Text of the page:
Patients show cerebellar ataxia accompanied by
pancytopenia, hypoplastic anemia, acute myelomonocytic leukemia, or
decreased bone marrow mitotic activity.
Unknown, only a few cases have been described in the
Progressive expansion of clone of cells with
monosomy 7 has been shown, but sensitivity to bleomycin suggests this may
also be a chromosomal instability disorder.
Red cell, platelet, and leukocytes abnormalities. There
may be lymphomas or leukemias. Radiologic investigation shows cerebellar
atrophy on CT scan. Laboratory investigations show monosomy 7 mosaicism, and
electromyographic studies show reduced nerve conduction velocities.
Patients may show pancytopenia, hypoplastic
anemia, acute myelomonocytic leukemia, or decreased bone marrow mitotic
activity. On examination, cerebellar ataxia, brisk deep tendon reflexes,
bilateral Babinski reflexes, diminished vibratory sensation in the legs, and
unsteady gait can be found. Purpura may be present, and some cases show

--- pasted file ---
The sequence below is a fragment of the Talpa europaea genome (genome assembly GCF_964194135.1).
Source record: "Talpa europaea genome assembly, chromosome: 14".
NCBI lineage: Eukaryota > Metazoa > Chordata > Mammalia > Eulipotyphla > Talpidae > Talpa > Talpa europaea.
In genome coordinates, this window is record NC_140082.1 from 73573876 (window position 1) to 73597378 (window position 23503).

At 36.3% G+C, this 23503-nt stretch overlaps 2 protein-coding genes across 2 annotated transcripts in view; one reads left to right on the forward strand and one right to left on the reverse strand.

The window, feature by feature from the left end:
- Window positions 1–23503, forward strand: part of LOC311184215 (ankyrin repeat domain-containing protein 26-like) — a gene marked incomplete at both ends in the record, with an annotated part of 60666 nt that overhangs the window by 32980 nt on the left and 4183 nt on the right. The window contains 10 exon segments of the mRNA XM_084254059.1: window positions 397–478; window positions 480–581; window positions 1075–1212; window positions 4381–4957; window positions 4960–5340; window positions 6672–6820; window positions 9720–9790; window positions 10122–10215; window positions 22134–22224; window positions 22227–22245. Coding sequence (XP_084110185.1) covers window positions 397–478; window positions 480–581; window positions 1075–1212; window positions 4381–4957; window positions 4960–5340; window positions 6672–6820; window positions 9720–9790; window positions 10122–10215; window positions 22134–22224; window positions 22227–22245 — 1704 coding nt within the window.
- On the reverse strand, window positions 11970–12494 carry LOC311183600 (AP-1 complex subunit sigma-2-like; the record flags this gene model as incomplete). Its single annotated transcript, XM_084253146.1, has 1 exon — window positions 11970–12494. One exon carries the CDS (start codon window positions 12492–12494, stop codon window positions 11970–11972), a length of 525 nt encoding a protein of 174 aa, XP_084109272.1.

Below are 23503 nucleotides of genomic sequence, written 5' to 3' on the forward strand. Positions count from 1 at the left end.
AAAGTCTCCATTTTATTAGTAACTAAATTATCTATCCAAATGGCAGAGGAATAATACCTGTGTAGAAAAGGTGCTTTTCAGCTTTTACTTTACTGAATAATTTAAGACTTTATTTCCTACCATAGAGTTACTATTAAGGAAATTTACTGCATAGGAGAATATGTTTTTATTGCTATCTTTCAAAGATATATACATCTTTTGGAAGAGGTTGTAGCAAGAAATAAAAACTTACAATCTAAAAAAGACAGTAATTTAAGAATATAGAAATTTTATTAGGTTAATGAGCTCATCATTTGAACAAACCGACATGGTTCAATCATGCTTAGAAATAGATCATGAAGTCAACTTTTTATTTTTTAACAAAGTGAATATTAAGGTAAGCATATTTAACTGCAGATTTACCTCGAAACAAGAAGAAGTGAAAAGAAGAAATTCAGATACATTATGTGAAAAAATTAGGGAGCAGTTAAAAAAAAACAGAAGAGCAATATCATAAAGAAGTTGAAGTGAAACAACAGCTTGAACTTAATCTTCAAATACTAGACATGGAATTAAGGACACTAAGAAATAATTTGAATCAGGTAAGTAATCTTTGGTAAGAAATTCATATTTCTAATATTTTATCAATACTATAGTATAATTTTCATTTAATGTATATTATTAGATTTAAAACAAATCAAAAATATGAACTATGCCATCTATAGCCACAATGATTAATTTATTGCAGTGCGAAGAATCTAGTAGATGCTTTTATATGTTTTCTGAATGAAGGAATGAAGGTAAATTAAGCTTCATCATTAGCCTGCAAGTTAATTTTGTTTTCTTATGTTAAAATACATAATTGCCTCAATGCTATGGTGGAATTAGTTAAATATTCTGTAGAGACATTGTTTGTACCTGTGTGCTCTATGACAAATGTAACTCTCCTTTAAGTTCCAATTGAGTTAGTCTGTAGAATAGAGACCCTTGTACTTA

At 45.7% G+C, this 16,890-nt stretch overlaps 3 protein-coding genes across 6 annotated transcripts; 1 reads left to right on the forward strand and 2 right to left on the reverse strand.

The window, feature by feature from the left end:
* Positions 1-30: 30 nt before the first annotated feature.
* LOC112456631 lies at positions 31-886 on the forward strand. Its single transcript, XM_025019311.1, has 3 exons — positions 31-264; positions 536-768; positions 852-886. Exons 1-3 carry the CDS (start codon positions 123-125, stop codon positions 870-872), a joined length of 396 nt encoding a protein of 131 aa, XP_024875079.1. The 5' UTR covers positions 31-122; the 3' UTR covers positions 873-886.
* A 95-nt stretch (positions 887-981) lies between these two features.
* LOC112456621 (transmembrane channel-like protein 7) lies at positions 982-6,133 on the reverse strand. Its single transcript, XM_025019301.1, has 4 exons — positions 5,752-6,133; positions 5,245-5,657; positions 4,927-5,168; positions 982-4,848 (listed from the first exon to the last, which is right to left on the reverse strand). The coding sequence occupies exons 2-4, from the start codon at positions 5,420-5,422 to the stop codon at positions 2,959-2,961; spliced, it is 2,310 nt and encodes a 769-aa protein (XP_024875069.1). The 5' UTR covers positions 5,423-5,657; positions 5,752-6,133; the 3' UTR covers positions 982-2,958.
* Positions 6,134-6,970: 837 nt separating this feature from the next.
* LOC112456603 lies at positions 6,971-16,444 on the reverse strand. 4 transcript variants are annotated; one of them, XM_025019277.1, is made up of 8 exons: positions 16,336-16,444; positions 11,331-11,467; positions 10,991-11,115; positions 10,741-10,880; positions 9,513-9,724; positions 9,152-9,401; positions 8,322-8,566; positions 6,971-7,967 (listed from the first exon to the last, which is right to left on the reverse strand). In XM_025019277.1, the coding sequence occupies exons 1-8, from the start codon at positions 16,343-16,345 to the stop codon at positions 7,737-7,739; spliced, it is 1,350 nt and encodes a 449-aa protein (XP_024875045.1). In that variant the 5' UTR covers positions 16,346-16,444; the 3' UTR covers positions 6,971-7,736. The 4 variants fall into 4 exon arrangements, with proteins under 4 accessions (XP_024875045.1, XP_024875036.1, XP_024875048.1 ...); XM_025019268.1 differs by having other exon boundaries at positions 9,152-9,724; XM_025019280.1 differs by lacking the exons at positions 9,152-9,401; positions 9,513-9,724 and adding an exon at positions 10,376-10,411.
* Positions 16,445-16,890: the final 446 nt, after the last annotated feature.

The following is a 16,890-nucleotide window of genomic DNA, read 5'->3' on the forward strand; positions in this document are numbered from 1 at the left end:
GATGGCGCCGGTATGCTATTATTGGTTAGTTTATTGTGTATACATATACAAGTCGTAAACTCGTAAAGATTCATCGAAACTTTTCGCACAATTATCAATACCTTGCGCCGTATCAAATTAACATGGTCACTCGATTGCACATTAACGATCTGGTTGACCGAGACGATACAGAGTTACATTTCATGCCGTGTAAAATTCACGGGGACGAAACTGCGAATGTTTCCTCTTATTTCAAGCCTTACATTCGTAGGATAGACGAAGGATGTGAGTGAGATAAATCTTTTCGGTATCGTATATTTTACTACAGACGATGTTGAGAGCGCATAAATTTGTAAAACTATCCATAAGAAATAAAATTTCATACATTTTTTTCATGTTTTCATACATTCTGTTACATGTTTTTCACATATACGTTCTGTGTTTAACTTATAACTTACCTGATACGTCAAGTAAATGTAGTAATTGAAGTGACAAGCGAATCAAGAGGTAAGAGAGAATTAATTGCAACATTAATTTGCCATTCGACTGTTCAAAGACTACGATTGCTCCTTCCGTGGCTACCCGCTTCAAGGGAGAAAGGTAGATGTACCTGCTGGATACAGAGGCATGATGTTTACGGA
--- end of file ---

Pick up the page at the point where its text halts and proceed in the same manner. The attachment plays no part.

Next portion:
telangiectasia or angiokeratomata of the skin. Nystagmus and dysmetria are
often present (cerebellar signs). Patients usually die of hypoplastic anemia
Complete workup, including
neurologic and motor milestones, family history, and previous problems.
Blood tests are necessary because of marrow involvement, blood count, and
clotting profile. Because of potential for defective immunity, the patient
may have recurrent pulmonary, sinus, or urinary tract infections. Severe
anemia may be present from an early age.
Check hemoglobin, hematocrit, and
pulmonary function as indicated. Treat anemia if severe. Ensure sterile
technique for venipuncture (reverse isolation).
Antibiotics may be required.
Daghistani D, Curless R, Toledano SR, et al: Ataxia-pancytopenia and
monosomy 7 syndrome. J Pediatr
Gonzalez-del Angel A, Cervera M, Gomez L, et al: Ataxia-pancytopenia
syndrome. Am J Med Genet 90:252, 2000.